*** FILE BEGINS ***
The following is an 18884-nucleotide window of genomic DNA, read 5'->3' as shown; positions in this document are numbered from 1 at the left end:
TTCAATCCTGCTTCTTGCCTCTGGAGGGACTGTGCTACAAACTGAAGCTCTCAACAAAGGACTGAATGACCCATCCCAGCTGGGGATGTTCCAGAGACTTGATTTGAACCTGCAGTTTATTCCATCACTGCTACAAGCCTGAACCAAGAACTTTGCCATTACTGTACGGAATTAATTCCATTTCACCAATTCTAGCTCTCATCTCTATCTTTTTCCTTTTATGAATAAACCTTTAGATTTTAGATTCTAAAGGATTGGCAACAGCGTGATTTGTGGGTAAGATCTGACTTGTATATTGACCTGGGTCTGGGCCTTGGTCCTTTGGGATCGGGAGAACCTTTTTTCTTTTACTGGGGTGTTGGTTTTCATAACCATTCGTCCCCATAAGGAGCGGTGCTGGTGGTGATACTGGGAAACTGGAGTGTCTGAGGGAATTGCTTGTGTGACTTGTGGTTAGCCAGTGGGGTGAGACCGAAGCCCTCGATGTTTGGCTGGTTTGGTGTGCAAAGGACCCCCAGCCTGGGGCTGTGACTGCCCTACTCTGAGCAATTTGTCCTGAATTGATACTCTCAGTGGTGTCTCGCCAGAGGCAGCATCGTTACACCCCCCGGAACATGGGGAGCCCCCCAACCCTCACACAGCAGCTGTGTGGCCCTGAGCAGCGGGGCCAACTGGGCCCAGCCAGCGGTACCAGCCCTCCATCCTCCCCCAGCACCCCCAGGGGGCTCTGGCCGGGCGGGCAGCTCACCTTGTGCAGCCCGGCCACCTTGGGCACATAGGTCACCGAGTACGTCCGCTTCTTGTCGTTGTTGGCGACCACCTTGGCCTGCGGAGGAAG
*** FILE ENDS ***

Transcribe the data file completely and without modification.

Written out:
The following is an 18884-nucleotide window of genomic DNA, read 5'->3' as shown; positions in this document are numbered from 1 at the left end:
TTCAATCCTGCTTCTTGCCTCTGGAGGGACTGTGCTACAAACTGAAGCTCTCAACAAAGGACTGAATGACCCATCCCAGCTGGGGATGTTCCAGAGACTTGATTTGAACCTGCAGTTTATTCCATCACTGCTACAAGCCTGAACCAAGAACTTTGCCATTACTGTACGGAATTAATTCCATTTCACCAATTCTAGCTCTCATCTCTATCTTTTTCCTTTTATGAATAAACCTTTAGATTTTAGATTCTAAAGGATTGGCAACAGCGTGATTTGTGGGTAAGATCTGACTTGTATATTGACCTGGGTCTGGGCCTTGGTCCTTTGGGATCGGGAGAACCTTTTTTCTTTTACTGGGGTGTTGGTTTTCATAACCATTCGTCCCCATAAGGAGCGGTGCTGGTGGTGATACTGGGAAACTGGAGTGTCTGAGGGAATTGCTTGTGTGACTTGTGGTTAGCCAGTGGGGTGAGACCGAAGCCCTCGATGTTTGGCTGGTTTGGTGTGCAAAGGACCCCCAGCCTGGGGCTGTGACTGCCCTACTCTGAGCAATTTGTCCTGAATTGATACTCTCAGTGGTGTCTCGCCAGAGGCAGCATCGTTACACCCCCCGGAACATGGGGAGCCCCCCAACCCTCACACAGCAGCTGTGTGGCCCTGAGCAGCGGGGCCAACTGGGCCCAGCCAGCGGTACCAGCCCTCCATCCTCCCCCAGCACCCCCAGGGGGCTCTGGCCGGGCGGGCAGCTCACCTTGTGCAGCCCGGCCACCTTGGGCACATAGGTCACCGAGTACGTCCGCTTCTTGTCGTTGTTGGCGACCACCTTGGCCTGCGGAGGAAG